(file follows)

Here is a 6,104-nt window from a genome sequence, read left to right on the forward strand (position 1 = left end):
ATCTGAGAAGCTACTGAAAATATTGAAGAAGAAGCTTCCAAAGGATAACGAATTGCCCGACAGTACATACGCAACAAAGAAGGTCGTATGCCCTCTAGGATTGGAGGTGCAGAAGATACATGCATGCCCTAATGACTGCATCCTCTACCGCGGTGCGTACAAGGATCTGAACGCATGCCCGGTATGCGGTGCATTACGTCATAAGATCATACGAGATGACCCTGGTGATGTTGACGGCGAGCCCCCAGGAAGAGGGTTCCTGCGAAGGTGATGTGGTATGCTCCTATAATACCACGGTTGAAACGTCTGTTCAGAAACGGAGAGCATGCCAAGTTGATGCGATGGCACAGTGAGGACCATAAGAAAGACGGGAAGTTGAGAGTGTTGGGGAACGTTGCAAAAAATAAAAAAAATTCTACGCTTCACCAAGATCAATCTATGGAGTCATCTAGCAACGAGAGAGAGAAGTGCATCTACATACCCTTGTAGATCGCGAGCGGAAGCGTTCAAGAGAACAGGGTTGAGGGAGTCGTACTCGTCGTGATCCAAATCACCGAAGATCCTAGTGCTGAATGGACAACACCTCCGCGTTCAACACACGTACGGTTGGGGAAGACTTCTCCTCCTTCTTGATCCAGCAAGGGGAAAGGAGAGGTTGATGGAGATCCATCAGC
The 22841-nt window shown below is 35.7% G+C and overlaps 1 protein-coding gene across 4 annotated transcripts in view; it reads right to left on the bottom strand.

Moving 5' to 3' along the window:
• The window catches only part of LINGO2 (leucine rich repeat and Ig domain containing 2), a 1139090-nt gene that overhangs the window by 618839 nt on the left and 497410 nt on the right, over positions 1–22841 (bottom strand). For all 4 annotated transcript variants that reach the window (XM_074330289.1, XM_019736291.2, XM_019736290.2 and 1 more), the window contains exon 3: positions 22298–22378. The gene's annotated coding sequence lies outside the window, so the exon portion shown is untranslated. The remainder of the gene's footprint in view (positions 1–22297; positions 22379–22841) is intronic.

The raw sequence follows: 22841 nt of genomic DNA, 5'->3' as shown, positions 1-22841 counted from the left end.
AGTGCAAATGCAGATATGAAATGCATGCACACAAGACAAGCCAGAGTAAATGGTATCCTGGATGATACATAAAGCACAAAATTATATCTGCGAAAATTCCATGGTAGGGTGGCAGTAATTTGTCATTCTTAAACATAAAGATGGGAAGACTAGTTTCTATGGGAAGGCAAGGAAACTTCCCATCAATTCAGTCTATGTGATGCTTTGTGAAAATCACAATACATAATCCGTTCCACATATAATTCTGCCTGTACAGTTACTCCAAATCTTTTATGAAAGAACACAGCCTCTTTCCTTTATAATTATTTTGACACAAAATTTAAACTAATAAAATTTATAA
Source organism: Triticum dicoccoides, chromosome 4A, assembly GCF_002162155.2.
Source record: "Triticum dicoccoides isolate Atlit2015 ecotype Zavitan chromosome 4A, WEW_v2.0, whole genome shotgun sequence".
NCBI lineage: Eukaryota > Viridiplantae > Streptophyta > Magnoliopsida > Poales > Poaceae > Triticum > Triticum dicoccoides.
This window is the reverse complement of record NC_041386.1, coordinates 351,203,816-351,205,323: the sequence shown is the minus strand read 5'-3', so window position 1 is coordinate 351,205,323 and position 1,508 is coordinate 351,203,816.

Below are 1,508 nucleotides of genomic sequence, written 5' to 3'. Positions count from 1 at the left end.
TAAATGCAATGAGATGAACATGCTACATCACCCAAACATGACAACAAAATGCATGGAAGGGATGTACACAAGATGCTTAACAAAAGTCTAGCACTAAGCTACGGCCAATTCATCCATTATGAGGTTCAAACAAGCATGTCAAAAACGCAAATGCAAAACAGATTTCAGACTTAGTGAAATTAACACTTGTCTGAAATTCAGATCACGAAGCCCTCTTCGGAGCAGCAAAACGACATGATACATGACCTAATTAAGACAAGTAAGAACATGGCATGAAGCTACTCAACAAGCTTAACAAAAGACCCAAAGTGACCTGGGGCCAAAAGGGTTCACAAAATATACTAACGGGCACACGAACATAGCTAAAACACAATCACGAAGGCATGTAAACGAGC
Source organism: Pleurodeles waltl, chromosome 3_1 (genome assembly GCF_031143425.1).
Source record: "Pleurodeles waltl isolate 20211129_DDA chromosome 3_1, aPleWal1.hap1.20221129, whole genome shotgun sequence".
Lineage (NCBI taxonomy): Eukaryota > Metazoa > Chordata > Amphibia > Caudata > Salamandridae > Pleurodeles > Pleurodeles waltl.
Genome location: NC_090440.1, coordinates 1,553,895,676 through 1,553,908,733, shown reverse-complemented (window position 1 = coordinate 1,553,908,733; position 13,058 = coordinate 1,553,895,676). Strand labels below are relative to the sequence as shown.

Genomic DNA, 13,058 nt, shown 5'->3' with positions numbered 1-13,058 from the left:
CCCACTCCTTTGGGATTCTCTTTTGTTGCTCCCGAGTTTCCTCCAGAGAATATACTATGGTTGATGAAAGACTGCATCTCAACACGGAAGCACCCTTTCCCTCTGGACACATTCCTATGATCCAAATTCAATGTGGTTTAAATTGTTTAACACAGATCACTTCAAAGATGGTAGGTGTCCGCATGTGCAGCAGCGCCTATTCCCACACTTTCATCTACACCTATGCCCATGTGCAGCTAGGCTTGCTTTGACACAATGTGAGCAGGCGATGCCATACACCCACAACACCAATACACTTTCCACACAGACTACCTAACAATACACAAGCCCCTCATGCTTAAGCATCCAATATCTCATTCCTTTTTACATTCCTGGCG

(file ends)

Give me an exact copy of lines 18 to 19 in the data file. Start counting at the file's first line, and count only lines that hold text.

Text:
Genomic DNA, 13,058 nt, shown 5'->3' with positions numbered 1-13,058 from the left:
CCCACTCCTTTGGGATTCTCTTTTGTTGCTCCCGAGTTTCCTCCAGAGAATATACTATGGTTGATGAAAGACTGCATCTCAACACGGAAGCACCCTTTCCCTCTGGACACATTCCTATGATCCAAATTCAATGTGGTTTAAATTGTTTAACACAGATCACTTCAAAGATGGTAGGTGTCCGCATGTGCAGCAGCGCCTATTCCCACACTTTCATCTACACCTATGCCCATGTGCAGCTAGGCTTGCTTTGACACAATGTGAGCAGGCGATGCCATACACCCACAACACCAATACACTTTCCACACAGACTACCTAACAATACACAAGCCCCTCATGCTTAAGCATCCAATATCTCATTCCTTTTTACATTCCTGGCG